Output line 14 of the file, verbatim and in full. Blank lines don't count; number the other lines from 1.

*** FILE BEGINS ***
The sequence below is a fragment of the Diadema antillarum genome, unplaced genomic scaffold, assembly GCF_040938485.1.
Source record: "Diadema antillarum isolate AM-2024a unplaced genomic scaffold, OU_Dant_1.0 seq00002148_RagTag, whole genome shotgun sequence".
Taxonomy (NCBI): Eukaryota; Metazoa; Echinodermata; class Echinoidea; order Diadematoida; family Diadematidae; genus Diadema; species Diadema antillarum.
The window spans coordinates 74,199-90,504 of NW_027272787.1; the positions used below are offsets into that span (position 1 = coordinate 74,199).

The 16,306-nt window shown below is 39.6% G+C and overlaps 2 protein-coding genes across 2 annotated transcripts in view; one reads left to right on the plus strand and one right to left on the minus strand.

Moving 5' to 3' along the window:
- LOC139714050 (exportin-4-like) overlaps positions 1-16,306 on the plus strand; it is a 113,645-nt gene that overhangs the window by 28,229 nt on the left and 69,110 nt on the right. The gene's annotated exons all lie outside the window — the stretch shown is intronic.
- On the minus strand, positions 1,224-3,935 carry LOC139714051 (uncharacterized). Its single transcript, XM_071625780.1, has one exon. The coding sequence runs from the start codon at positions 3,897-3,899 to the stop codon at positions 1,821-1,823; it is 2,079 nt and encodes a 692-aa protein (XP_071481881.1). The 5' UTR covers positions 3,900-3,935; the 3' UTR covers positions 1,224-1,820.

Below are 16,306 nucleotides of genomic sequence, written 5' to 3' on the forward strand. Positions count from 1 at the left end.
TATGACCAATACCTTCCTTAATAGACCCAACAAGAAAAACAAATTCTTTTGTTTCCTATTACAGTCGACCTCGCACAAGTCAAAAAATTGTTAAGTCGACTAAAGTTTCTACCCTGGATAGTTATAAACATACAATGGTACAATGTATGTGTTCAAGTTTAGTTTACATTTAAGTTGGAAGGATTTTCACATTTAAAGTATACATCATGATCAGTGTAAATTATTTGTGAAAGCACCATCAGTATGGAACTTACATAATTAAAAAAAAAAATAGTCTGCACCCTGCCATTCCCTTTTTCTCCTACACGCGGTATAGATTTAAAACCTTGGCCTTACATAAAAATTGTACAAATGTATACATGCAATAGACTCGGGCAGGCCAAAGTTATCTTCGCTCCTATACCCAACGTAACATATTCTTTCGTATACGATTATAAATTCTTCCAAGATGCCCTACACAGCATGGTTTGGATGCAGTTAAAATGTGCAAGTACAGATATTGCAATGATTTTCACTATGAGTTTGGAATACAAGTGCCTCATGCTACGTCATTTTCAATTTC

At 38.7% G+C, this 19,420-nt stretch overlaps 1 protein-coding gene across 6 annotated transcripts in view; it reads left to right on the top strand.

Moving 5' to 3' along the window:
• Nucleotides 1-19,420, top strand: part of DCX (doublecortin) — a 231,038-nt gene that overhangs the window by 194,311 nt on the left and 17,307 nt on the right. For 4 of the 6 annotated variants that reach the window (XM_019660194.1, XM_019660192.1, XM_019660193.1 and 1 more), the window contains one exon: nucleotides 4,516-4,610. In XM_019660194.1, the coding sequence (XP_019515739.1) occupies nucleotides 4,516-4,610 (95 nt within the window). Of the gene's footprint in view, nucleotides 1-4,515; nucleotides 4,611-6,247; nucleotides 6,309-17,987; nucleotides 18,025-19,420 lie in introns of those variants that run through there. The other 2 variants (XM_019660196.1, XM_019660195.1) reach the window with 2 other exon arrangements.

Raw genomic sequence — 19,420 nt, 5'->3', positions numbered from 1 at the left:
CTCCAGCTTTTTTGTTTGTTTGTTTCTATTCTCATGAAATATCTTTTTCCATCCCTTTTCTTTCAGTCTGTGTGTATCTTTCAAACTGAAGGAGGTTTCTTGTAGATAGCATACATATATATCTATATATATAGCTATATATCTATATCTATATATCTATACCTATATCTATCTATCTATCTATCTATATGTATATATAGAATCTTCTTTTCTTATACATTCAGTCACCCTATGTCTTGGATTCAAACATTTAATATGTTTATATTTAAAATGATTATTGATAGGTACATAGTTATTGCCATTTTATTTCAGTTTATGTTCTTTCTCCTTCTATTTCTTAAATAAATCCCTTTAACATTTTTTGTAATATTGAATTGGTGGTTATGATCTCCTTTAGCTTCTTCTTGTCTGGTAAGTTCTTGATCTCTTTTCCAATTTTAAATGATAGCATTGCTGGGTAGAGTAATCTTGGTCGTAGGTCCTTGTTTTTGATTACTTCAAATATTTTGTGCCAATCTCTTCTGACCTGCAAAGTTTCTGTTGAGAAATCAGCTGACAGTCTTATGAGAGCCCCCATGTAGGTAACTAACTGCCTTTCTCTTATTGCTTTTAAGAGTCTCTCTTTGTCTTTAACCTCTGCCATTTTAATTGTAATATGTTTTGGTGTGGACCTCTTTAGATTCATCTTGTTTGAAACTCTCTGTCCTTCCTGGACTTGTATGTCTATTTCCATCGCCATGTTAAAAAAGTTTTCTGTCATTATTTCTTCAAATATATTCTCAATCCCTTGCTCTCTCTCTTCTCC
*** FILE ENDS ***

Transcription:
Raw genomic sequence — 19,420 nt, 5'->3', positions numbered from 1 at the left: